A single outboard in the cockpit. I do not favour this method, I have heard of people becoming unstuck in strong winds when they could not get the boat to turn into the wind.
A single inboard engine such as a 3GM30 in the centre of the cockpit (using the outboard well) to drive twin hydraulic drives. I have heard this is a very noisy option with serious loss of power meaning a much larger engine than normal to be used, extra weight this high up is not in my opinion a great option.
Twin inboards, my favoured method. This gives maximum manoeuvrability close quarters. It also allows redundancy, I have a few times now been able to pick up my mooring with ease when one engine has been down due to problems. This has to be a good thing, she will cruise under a single engine at around 4.0 kts, under both around 7kts. At full chat the 1GM uses approximately 1/3 gallon an hour, cruising is less still.

The aft cabin layout. Each of the two cabins has a vertical step arrangement to the standing areas in the aft end of the hulls. On the bulkhead behind the steps are access panels to the front of the engines and in my case batteries. Thus climbing out can be a real pain, especially if stiff in the morning. The double 'square' bunks are over the bridge deck, there is kneeling room over the bunks themselves. Clothes storage is not massive, although extra storage could be built in, I have seen cupboards fitted along the transom for this, although similar to the forward lockers weight should be kept to a minimum here to avoid pitching.

We are currently looking to improve ventilation, the aft cabins can get stuffy in summer, although in winter our Eberspasher warms the cabin up very quickly and it's shape and size means that it tends to stay ambient over night with two people sleeping. The layout means one person has to sleep against the bulkhead separating the twin cabins. A further common modification is to have this bulkhead removable to open up the full aft cabins into one massive cabin with a king size+ bed. We have this but rarely remove the bulkhead as the spare cabin is too useful for storage such as our inflatable, cockpit cushions and the dog crate which we can leave up permanently allowing the dog to have a constant kennel onboard.


traveller modification

The cockpit, which stretches across the hull, 13ft 9in beam makes a large comfortable cockpit, slightly narrow sometimes, it can be like passing in the cinema aisles, but not too intrusive. The width can be a slight problem when sailing single handed as the genoa sheets are 10ft apart and as the helm is on the port side. An auto pilot is definitely needed in these circumstances. The mast is amidships and therefore right over the saloon door, this means all lines can be 'fully' controlled without leaving the cockpit. It also makes reefing simple as the clew is just above your head. The boom is controlled with a traveller across the aft cabin roof, I have made this adjustable to get maximum sail flatness when going to wind, I found that with out the adjuster the boom would fly out to the end stops on the traveller. Because unlike an aft cockpit, you cannot grab hold of the sheet car and position it manually. As there is no kicking strap, I think the adjuster is a necessary modification.

The boom is controlled with a traveller across the aft cabin roof, I have made this adjustable to get maximum sail flatness when going to wind, I found that with out the adjuster the boom would fly out to the end stops on the traveller. Because unlike an aft cockpit, you cannot grab hold of the sheet car and position it manually. As there is no kicking strap,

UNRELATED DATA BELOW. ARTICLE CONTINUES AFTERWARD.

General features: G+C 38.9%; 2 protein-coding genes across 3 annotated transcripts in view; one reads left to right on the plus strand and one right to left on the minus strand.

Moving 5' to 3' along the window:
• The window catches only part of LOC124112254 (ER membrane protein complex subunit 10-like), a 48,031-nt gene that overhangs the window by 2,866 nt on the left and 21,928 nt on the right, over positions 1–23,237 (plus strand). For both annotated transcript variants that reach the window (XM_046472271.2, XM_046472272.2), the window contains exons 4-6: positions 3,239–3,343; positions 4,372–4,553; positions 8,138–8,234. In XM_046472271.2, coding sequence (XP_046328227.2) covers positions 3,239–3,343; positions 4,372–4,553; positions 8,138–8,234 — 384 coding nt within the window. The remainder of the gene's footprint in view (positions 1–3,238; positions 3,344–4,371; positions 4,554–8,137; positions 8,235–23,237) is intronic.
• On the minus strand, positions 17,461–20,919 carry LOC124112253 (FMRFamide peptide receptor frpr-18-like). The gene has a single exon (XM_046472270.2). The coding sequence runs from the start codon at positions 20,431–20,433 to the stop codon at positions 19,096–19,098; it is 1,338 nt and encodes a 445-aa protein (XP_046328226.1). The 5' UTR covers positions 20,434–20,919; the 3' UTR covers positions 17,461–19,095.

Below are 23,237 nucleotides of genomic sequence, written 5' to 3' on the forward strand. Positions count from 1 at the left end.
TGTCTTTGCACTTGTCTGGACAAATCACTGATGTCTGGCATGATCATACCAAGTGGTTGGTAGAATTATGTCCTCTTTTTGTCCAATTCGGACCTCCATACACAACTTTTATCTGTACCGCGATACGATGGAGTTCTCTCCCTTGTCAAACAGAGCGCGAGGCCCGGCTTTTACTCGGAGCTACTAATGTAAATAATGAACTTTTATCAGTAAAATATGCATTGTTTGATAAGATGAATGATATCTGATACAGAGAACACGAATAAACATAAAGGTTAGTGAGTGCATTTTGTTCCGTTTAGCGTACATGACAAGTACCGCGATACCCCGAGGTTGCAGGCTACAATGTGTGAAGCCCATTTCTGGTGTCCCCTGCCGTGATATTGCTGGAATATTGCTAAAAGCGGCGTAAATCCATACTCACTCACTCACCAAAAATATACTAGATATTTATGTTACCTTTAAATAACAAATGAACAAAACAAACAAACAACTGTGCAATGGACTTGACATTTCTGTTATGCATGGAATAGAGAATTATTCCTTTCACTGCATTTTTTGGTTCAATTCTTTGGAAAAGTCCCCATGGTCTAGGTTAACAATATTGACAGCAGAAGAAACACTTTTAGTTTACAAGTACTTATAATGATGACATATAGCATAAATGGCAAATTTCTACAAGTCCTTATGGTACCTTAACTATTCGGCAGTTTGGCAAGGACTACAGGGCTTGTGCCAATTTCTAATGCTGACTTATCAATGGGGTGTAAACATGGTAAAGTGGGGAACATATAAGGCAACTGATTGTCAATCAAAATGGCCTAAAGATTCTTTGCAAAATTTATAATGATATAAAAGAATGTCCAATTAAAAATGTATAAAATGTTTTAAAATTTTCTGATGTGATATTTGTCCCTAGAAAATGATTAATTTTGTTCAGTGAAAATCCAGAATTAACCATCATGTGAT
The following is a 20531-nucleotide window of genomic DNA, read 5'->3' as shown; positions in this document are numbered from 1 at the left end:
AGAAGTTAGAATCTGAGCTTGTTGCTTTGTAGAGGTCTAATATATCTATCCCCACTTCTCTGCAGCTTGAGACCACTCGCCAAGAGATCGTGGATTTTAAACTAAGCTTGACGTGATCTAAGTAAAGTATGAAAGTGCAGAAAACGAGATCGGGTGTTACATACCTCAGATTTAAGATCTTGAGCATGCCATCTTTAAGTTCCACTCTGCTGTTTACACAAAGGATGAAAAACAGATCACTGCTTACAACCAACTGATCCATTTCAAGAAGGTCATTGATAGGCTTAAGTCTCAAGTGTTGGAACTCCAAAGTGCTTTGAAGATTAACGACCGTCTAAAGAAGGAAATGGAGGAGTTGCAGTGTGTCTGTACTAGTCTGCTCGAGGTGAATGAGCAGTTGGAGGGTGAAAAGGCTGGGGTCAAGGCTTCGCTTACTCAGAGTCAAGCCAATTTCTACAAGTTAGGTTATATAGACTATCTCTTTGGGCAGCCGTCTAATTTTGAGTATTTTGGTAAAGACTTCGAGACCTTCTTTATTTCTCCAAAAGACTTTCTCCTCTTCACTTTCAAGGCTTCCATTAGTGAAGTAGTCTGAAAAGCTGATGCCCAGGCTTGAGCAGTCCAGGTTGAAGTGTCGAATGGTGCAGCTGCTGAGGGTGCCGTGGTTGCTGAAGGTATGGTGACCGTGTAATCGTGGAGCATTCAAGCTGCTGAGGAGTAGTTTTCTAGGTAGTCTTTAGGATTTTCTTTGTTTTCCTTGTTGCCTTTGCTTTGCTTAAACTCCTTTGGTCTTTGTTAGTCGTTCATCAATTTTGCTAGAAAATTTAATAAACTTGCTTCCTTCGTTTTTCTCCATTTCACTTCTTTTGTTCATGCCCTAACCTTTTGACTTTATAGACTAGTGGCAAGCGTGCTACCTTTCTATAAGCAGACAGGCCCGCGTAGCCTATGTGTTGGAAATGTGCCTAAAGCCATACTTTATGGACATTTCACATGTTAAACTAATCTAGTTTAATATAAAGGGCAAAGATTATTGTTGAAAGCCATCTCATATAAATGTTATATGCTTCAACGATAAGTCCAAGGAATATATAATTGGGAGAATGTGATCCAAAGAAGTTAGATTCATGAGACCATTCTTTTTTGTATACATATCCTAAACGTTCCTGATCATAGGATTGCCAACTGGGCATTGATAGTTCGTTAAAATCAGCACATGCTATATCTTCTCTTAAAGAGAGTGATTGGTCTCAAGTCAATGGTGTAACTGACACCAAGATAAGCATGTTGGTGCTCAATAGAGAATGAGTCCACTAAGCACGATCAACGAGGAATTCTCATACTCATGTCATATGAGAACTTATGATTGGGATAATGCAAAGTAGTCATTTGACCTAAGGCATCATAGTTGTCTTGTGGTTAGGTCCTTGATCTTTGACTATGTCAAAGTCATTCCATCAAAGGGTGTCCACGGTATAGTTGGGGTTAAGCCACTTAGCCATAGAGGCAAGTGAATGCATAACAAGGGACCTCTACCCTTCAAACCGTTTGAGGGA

See here for more information regarding my modifications to the traveller.

  Heavenly Twins traveller arrangement with adjustment  

The steering is by wheel on the port side of the cockpit. The helm position is quite comfortable and out of the way, this means crew have full access to the boat without generally interrupting the helm. It can get cold however on a starboard tack when the cold air falls off the mainsail right on top of the helmsman, you can however stand in the centre of the cockpit and steer with your fingers, there is very little weight on the helm, the autopilot is also an option here. Steering is by push - pull morse cable.

Coming alongside on the port side is easy peazy as you can lean out and see right along the port hull. Coming alongside on the starboard side can be a problem until you learn the width of the boat, or you need your crew to talk you in to a pontoon, as it soon disappears into a blind spot.

The addition of a cockpit tent on a Heavenly Twins is an essential modification in my opinion. This not only makes a full new sitting area in the rain, keeping cushions dry, or an open workshop area in poor weather; it also gives privacy for the midnight toilet run or the lazy morning walk into the saloon for coffee with just your undies on. The design means without the tent you have to get dressed before leaving the aft cabins when in a visually exposed location. The tent can be quite expensive to buy, luckily my partner Tanya is a dress designer and was able to use her skills to replace ours when we took the boat over. We used the old material which had rotted as a template. The framework is actually very simple and if you go for a HT I will be happy to send you plans for this. The prices we obtained from the likes of C & J at the boat show for full replacement, i.e. frames and material was in the region of £1,500. But as I say, in my opinion essential. You can sail with the cover up, this makes it a little like a wheel house, though I prefer not too, it is extra windage.

Long genoa tracks are necessary to carry a decent sized headsail, she only has a small main and the head sail makes the boat. I bought a new sail from Kemps at the end of last season and it revolutionised the boat, it is 145% so must be treated with care, reefing is sooner than a monohull, yet with a third reefed, and a reef in main, I can still sail at 8kts in stronger wind (25-30kts). You have to reef by instinct sometimes, she will not always tell you when, having too much sail showing on a cat can cause serious problems. The rig of the Heavenly Twins is designed small. She is designed to slide sideways long before she gets tippy, I have seen some quite incredible leeway in strong gusts, but it is a characteristic you can easily get used to, I mean it is that or be held over at 35°.